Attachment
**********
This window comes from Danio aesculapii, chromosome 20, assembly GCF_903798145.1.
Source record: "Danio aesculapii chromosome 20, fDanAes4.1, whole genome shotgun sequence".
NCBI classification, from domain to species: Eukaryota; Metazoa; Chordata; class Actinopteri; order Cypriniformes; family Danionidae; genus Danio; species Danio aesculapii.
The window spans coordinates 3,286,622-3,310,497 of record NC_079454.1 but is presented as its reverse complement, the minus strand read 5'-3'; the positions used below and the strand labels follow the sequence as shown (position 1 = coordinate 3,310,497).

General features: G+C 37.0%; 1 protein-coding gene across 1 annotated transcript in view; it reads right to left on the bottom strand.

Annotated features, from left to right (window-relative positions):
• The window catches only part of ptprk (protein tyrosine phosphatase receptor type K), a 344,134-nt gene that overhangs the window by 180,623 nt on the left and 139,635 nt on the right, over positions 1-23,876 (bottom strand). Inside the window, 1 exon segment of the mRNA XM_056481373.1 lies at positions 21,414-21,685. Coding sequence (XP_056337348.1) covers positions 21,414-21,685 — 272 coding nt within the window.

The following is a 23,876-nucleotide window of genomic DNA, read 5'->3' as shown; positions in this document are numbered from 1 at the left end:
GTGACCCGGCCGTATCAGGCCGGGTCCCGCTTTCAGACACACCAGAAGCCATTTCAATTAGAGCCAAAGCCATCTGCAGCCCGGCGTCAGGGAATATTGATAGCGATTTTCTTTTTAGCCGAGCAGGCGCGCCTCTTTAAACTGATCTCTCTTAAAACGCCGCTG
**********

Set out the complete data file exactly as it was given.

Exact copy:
This window comes from Danio aesculapii, chromosome 20, assembly GCF_903798145.1.
Source record: "Danio aesculapii chromosome 20, fDanAes4.1, whole genome shotgun sequence".
NCBI classification, from domain to species: Eukaryota; Metazoa; Chordata; class Actinopteri; order Cypriniformes; family Danionidae; genus Danio; species Danio aesculapii.
The window spans coordinates 3,286,622-3,310,497 of record NC_079454.1 but is presented as its reverse complement, the minus strand read 5'-3'; the positions used below and the strand labels follow the sequence as shown (position 1 = coordinate 3,310,497).

General features: G+C 37.0%; 1 protein-coding gene across 1 annotated transcript in view; it reads right to left on the bottom strand.

Annotated features, from left to right (window-relative positions):
• The window catches only part of ptprk (protein tyrosine phosphatase receptor type K), a 344,134-nt gene that overhangs the window by 180,623 nt on the left and 139,635 nt on the right, over positions 1-23,876 (bottom strand). Inside the window, 1 exon segment of the mRNA XM_056481373.1 lies at positions 21,414-21,685. Coding sequence (XP_056337348.1) covers positions 21,414-21,685 — 272 coding nt within the window.

The following is a 23,876-nucleotide window of genomic DNA, read 5'->3' as shown; positions in this document are numbered from 1 at the left end:
GTGACCCGGCCGTATCAGGCCGGGTCCCGCTTTCAGACACACCAGAAGCCATTTCAATTAGAGCCAAAGCCATCTGCAGCCCGGCGTCAGGGAATATTGATAGCGATTTTCTTTTTAGCCGAGCAGGCGCGCCTCTTTAAACTGATCTCTCTTAAAACGCCGCTG